Tag Archives: West Side Story

Just Because: “West Side Story”

By Tori Kitchens

Steven Spielberg’s adaptation of the classic musical West Side Story came to theaters on Dec. 10, 2021. With a cast of Broadway members, the screen was filled with talent. 

The most important casting decision that Spielberg had to make was for the iconic roles of Tony and María. Ansel Elgort, best known for his roles in The Fault in Our Stars and Baby Driver, did not seem like the obvious choice for Tony but surprisingly has a beautiful voice. Elgort lacks dancing skills in comparison to his fellow castmates, but his performance of the song “María” made up for what he lacked in other areas. Newcomer Rachel Zegler was cast as María. With no prior movie acting experience, she isn’t a stranger to being on stage.  At the time of her casting, she was in her high school production of Shrek The Musical. She posted videos of her singing on her YouTube channel for years, and her passion for music was evident through her rendition of “I Feel Pretty.” Similarly to Elgort, her dancing was not at the same level as those around her, but that was expected as she was alongside so many Broadway ensemble performers. 

The Jets ensemble was a group full of Broadway performers. Mike Faist, as Riff, is known for originating the parts of Morris Delancey in Newsies and Connor Murphy in Dear Evan Hansen. His vocals and dancing were impeccable, but he didn’t have the look of Riff. He did not come across as the intimidating character that it was written to be. 

When casting the Puerto Rican gang, the Sharks, Spielberg required actors with Hispanic ethnical backgrounds. David Alvarez was casted as María’s protective older brother, Bernardo. Alvarez had previous movie experience, but he is best known for his performance in Billy Elliot: The Musical on Broadway. His dancing abilities fit the character perfectly, as did his acting, but he did not look like he could have been related to Zegler. Ariana DeBose, who plays Anita, has plenty of musical theater experience. She is best known for her performances onstage in Hamilton (which you can watch on Disney+ as she portrays the character of “The Bullet”) and Summer: The Donna Summer Musical.  She has impeccable dancing abilities that were featured throughout the movie musical. Her voice was not as strong as her dancing talents, but her acting was perfect for her character. So much so that she won a Golden Globe Award for her rendition of Anita.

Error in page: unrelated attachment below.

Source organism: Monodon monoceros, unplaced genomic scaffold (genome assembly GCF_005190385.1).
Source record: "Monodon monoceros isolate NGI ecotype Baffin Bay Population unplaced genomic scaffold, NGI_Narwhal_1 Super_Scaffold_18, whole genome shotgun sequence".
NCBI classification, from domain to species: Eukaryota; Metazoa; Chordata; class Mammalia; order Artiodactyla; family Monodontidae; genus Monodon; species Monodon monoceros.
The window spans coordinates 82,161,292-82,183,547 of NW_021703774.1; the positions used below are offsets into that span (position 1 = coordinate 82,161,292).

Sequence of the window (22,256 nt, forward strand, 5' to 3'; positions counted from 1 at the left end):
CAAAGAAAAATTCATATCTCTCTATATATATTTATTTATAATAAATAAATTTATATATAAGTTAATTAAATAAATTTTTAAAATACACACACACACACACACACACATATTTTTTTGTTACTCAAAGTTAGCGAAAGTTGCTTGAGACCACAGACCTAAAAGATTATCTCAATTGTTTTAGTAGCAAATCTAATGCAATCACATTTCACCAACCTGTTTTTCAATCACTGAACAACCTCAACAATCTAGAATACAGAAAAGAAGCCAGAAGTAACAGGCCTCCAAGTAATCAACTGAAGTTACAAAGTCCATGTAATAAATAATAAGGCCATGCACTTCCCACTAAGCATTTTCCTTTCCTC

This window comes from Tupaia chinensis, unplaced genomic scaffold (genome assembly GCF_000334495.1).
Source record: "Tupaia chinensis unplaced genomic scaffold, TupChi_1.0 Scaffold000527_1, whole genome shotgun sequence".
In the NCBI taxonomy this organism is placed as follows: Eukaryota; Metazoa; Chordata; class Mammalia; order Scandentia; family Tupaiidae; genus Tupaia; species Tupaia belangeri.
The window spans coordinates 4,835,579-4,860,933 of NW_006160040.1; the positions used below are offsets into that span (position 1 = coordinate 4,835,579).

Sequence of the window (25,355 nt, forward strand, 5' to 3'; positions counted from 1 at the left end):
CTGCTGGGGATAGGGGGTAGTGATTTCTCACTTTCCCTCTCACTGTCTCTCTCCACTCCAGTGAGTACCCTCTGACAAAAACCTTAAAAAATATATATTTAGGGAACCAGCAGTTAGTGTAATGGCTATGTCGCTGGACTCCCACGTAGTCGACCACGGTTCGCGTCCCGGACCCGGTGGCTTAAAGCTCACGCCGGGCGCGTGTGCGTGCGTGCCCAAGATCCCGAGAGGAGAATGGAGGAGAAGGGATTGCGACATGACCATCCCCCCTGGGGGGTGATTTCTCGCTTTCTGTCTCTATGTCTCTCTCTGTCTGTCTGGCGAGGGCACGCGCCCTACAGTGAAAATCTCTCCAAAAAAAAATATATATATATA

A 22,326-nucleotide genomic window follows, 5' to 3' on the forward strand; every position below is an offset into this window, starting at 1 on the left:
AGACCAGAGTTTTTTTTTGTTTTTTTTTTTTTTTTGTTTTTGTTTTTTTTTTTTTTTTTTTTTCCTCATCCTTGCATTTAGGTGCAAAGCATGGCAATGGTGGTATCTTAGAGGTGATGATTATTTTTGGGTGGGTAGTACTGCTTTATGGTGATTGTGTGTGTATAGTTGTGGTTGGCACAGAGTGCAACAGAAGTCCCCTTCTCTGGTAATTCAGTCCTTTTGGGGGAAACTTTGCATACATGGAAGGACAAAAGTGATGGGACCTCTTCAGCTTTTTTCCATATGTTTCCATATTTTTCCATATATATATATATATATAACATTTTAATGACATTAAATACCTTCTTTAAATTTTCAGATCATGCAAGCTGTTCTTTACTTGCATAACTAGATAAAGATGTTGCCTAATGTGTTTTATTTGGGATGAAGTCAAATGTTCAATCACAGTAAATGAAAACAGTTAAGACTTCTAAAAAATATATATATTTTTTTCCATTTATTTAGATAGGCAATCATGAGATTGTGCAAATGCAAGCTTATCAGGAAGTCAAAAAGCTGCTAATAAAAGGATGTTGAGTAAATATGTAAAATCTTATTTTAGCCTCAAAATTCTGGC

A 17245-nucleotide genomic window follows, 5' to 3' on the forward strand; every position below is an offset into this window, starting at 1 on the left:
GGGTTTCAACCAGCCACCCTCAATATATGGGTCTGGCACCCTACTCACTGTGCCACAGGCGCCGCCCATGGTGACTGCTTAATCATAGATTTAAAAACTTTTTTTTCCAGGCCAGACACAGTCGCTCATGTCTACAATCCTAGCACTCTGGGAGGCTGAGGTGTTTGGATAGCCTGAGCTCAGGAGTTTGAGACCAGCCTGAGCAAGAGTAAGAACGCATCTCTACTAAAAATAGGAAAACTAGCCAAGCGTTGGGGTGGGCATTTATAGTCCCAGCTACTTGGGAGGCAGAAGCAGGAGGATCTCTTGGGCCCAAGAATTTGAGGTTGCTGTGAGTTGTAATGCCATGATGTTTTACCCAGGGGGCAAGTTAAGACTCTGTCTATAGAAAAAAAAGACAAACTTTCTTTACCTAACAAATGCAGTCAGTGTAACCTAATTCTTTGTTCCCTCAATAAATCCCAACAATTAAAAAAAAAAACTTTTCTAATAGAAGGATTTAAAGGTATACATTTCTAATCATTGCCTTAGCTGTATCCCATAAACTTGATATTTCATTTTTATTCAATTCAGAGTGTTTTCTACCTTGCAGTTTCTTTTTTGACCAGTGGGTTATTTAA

Spielberg made some adjustments from the original stage production (1957) and from the original movie musical (1961). He had the opportunity to work alongside the late Steven Sondheim, the composer of the score. In this, he had some freedom to move around the order of the musical numbers. In the stage version of the show, both “I Feel Pretty” and “Gee, Officer Krupke” were featured after “The Rumble”. To the directors of the 1961 adaptation, this didn’t fit, as those are two lighthearted songs following a major plot point in which two main characters die. They decided to move both songs to before “The Rumble” to add more intensity following the major scene. Spielberg, on the other hand, decided to move “I Feel Pretty” to right after “The Rumble” in order to show that the female characters continued as they did not know what was occurring in the shadows at night. I think the new order of songs made the movie flow easier and allowed for more character development and real-life reactions and interactions between characters. 

Another big change from the original productions was the way that the musical number “Cool” was done. Originally, this song was a moment for Riff to calm down the Jets about the rumble. In the new film, “Cool” is a fight between Tony and Riff. Tony is trying to convince Riff to make a change in his life. “In this version, we really wanted to expand the storyline between Tony and Riff, and Tony being this guy who comes from this tribe, and wanting to actively be different, wanting to change, wanting to be better than who he was,” Faist toldFilm. “It’s them breaking up, letting go of each other, and just the betrayal of the both of them and how they feel with each other.” This showed the real bond between the two characters, and Elgort and Faist’s chemistry was perfectly portrayed.

“America” is meant to be the shows big dance number. This song was probably the most underwhelming. Instead of being done on the rooftop like in the 1957 adaption, it was done in the streets of New York which provided more color and a happier tone to the screen. The song itself, however, did not provide a wall of sound as anticipated. The song laid there, and there were some great moments in the choreography, but overall, the song did not come together in the way the iconic song was meant to be. 

As a whole, the new adaptation received high ratings at the box offices. According to Rotten Tomatoes, the film received a 92% from critics and a 94% from audiences. Spielberg did a great job maintaining the classic film’s integrity throughout all the changes that were made.